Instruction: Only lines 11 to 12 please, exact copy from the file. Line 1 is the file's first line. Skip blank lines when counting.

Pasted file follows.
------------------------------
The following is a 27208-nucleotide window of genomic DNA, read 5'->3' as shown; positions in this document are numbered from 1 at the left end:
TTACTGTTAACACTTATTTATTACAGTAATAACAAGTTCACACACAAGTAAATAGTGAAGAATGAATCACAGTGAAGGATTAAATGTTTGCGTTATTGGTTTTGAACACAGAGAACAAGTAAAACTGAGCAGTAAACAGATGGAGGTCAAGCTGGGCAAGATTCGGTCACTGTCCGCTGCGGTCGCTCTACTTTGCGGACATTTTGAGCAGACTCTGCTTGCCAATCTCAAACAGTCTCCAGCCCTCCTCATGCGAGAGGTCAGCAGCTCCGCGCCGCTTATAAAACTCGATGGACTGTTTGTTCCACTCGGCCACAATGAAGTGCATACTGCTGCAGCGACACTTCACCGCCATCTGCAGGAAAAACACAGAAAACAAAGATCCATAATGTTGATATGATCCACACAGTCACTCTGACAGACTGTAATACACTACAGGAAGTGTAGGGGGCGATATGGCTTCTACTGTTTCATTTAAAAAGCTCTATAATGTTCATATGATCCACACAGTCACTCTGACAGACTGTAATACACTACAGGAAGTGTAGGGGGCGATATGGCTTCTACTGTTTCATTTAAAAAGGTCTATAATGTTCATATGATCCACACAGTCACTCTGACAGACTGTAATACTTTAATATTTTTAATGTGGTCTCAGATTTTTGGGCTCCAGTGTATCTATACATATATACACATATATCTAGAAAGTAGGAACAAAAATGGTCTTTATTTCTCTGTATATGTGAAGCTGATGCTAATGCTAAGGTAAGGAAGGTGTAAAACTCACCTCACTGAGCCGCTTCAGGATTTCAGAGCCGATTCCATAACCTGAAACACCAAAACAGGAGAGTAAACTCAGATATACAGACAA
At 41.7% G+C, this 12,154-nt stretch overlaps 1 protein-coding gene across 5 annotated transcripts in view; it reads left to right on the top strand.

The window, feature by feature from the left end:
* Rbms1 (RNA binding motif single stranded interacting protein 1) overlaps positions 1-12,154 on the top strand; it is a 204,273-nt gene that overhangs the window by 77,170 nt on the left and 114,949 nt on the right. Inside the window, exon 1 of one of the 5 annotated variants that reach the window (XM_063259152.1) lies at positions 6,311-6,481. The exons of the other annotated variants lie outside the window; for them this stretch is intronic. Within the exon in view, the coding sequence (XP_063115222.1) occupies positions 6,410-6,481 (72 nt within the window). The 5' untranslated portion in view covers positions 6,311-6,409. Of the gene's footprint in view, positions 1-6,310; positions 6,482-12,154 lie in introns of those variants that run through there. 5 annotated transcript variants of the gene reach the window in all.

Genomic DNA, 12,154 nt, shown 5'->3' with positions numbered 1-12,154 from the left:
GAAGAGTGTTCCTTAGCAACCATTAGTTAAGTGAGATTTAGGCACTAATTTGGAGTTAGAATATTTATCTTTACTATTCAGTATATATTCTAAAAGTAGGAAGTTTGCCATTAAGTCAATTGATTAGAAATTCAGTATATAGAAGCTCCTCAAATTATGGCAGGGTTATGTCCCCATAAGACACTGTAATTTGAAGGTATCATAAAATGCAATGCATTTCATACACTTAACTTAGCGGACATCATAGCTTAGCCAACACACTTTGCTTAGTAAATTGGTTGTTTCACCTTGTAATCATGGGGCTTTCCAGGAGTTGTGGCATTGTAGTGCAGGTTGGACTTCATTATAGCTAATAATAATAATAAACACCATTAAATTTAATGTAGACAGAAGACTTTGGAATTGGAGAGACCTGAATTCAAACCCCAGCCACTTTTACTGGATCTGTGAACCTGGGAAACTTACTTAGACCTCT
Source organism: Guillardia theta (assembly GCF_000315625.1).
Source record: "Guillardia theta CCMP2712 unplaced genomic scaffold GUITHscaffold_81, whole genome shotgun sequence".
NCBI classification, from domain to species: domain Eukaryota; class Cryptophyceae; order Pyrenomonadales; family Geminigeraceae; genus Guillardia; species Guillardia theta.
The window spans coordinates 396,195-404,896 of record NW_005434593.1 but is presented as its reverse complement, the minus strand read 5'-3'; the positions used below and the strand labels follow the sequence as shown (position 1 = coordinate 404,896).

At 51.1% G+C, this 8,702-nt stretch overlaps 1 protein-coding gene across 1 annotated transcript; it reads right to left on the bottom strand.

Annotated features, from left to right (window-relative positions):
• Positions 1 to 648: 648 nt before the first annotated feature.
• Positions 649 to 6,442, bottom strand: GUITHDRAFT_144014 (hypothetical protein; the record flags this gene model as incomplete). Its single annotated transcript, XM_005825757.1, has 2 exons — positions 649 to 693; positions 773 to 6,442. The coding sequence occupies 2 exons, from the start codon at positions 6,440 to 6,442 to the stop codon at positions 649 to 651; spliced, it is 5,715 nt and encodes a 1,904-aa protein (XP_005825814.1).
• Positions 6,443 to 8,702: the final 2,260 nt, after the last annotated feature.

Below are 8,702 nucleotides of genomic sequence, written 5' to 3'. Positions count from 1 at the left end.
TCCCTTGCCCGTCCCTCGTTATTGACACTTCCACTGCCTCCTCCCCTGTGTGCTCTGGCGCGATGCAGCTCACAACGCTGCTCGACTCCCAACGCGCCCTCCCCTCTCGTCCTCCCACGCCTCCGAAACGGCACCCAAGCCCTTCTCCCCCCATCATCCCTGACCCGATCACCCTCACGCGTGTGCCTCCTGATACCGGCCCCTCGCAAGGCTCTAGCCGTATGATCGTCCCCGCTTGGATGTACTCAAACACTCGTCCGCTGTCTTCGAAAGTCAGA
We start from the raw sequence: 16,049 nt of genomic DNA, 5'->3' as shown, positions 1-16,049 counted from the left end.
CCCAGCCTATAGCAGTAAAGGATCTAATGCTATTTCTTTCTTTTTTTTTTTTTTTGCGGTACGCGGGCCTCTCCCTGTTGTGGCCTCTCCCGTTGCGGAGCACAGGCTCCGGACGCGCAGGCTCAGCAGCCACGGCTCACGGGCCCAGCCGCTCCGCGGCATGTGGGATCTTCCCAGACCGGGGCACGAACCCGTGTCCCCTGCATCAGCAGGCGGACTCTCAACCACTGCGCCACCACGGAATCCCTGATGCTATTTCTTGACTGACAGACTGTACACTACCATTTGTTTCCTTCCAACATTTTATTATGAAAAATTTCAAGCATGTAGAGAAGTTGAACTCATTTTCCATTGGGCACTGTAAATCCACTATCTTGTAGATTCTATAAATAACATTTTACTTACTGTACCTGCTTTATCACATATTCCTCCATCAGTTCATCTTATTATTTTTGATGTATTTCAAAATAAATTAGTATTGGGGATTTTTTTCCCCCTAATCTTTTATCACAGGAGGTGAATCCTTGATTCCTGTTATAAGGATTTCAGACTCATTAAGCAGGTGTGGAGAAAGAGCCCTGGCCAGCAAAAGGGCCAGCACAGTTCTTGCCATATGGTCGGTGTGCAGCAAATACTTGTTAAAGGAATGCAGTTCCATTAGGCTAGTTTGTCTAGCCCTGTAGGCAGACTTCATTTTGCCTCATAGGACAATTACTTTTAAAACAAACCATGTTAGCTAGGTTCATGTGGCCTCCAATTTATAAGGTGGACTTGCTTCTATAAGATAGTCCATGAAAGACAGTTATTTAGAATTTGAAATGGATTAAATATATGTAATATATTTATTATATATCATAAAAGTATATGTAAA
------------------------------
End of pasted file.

The window spans coordinates 396,195-404,896 of record NW_005434593.1 but is presented as its reverse complement, the minus strand read 5'-3'; the positions used below and the strand labels follow the sequence as shown (position 1 = coordinate 404,896).

At 51.1% G+C, this 8,702-nt stretch overlaps 1 protein-coding gene across 1 annotated transcript; it reads right to left on the bottom strand.